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Beginning in 1942, attorneys contended that Mitsuye Endo, an American citizen in the Tule Lake camp in California, was being held without due process of law. A lower court ruled against her, but in 1944 the U.S. Supreme Court issued a unanimous decision that loyal American citizens could not be held without criminal charges.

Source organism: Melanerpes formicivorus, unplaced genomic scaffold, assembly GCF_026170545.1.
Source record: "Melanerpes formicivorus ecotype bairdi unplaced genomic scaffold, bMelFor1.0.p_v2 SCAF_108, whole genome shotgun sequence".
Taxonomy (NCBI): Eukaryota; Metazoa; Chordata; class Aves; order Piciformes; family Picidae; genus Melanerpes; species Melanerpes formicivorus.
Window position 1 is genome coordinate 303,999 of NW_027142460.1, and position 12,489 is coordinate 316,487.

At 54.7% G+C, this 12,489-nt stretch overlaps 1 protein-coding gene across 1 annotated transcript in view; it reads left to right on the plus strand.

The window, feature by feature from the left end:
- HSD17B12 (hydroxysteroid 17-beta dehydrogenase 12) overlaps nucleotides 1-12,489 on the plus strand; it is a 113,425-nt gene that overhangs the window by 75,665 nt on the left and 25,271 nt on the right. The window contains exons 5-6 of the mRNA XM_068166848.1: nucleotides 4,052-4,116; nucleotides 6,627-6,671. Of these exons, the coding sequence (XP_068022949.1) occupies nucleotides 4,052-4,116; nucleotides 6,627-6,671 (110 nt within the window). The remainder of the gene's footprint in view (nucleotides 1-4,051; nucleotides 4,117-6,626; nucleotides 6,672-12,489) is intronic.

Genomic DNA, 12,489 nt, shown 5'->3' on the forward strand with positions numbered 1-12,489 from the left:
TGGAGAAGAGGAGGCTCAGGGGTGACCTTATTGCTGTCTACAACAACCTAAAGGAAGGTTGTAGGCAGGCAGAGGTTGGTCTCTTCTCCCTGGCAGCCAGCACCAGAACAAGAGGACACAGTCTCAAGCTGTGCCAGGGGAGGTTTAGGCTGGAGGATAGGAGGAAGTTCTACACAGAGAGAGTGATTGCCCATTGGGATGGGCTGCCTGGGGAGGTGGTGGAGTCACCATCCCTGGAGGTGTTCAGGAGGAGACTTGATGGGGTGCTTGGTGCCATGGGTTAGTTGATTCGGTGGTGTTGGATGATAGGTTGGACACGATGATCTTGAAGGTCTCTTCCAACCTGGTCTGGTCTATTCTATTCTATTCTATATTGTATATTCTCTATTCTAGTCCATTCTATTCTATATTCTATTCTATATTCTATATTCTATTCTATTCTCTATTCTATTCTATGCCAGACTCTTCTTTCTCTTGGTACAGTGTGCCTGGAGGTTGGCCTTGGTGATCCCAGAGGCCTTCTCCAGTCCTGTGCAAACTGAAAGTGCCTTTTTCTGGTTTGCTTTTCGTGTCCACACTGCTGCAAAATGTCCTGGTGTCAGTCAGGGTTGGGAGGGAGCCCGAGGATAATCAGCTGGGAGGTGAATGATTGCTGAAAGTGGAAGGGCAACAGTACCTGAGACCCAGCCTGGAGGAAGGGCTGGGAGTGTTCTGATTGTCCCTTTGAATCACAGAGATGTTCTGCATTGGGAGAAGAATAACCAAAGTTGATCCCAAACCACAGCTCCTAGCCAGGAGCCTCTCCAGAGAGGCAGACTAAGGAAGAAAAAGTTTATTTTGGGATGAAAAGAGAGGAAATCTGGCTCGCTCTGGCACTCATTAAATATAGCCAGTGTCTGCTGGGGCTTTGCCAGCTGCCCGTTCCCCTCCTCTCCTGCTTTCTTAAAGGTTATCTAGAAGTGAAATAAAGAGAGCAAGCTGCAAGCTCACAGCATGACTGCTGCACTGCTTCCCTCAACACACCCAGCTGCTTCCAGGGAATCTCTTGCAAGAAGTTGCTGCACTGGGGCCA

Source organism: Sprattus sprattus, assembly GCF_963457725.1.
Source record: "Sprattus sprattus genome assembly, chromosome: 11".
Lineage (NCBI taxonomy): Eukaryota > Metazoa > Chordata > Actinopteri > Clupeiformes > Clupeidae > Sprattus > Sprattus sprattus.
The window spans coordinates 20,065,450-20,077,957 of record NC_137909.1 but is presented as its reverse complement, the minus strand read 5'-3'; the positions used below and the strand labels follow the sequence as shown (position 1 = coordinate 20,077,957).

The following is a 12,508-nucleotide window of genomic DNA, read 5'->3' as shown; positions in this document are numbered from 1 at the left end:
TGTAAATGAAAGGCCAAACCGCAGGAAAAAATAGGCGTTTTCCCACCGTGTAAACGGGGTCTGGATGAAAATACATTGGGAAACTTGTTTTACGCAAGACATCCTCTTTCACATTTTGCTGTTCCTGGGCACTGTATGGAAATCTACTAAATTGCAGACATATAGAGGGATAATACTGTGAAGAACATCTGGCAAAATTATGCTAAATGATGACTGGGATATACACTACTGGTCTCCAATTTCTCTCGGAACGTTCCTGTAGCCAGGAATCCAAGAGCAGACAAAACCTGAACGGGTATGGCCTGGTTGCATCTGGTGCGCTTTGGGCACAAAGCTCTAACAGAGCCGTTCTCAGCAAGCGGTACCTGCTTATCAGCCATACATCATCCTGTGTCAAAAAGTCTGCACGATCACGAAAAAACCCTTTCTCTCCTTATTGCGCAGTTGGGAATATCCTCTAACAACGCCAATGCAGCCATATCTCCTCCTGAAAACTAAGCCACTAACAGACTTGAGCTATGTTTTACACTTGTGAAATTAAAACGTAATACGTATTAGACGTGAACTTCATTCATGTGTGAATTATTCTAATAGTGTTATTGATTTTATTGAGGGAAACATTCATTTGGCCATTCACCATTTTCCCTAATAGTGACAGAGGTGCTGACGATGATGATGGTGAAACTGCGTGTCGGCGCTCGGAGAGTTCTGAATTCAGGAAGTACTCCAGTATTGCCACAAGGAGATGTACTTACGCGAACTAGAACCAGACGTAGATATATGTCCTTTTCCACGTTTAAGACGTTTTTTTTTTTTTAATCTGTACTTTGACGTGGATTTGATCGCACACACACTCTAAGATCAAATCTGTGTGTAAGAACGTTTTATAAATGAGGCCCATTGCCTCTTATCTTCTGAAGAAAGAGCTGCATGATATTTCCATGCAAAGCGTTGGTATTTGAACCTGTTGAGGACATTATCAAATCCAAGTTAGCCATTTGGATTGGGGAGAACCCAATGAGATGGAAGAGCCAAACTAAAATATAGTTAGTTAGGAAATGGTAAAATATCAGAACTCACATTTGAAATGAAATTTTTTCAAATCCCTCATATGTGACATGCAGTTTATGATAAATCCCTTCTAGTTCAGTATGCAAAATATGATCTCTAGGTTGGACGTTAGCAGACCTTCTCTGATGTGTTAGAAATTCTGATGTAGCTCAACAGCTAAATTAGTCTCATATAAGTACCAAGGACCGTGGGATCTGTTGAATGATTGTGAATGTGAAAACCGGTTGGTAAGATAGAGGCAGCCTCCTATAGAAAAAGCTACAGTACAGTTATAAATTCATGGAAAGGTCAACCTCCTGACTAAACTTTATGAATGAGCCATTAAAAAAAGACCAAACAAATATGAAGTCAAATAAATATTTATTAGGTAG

After the decision, authorities started to empty the camps. But housing shortages, scarce jobs, and lingering discrimination made resettlement difficult.
As they left the camps, families took many of the things made or used in camp. The Museum has acquired and is preserving many of these objects, and continues to build these collections.